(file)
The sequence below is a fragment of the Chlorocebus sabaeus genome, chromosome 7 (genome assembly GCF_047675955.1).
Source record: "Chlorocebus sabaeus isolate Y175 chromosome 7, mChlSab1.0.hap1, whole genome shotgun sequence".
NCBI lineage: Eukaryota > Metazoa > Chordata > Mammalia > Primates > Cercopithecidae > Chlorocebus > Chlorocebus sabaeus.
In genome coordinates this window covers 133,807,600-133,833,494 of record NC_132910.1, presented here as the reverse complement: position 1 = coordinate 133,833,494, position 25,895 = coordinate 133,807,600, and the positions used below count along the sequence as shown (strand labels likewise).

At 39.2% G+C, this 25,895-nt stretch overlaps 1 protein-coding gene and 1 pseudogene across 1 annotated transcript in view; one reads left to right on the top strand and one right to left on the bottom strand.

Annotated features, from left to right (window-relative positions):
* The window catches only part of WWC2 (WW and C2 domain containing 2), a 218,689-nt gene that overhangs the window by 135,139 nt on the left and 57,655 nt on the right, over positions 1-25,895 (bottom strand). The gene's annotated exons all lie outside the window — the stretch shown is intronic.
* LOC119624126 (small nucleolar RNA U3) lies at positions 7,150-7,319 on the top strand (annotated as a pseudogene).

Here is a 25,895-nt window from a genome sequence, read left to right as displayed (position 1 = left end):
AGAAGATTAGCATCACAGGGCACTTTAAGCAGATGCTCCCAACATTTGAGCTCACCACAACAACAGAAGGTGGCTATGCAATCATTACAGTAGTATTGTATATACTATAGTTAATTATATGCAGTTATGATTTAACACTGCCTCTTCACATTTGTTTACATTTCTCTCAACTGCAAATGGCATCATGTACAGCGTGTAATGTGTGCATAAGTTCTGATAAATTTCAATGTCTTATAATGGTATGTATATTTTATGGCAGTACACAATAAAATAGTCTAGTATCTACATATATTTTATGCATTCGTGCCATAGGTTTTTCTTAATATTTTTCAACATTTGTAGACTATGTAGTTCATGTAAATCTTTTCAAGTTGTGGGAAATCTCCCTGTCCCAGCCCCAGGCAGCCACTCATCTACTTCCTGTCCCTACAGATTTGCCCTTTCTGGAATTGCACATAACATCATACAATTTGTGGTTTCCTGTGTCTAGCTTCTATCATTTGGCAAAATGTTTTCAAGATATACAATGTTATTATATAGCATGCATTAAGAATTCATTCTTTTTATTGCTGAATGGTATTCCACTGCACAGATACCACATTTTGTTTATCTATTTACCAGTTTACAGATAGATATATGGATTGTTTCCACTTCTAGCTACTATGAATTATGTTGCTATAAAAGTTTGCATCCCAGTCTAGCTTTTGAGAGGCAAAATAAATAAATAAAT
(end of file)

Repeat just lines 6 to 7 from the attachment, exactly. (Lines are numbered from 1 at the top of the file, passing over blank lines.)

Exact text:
Annotated features, from left to right (window-relative positions):
* The window catches only part of WWC2 (WW and C2 domain containing 2), a 218,689-nt gene that overhangs the window by 135,139 nt on the left and 57,655 nt on the right, over positions 1-25,895 (bottom strand). The gene's annotated exons all lie outside the window — the stretch shown is intronic.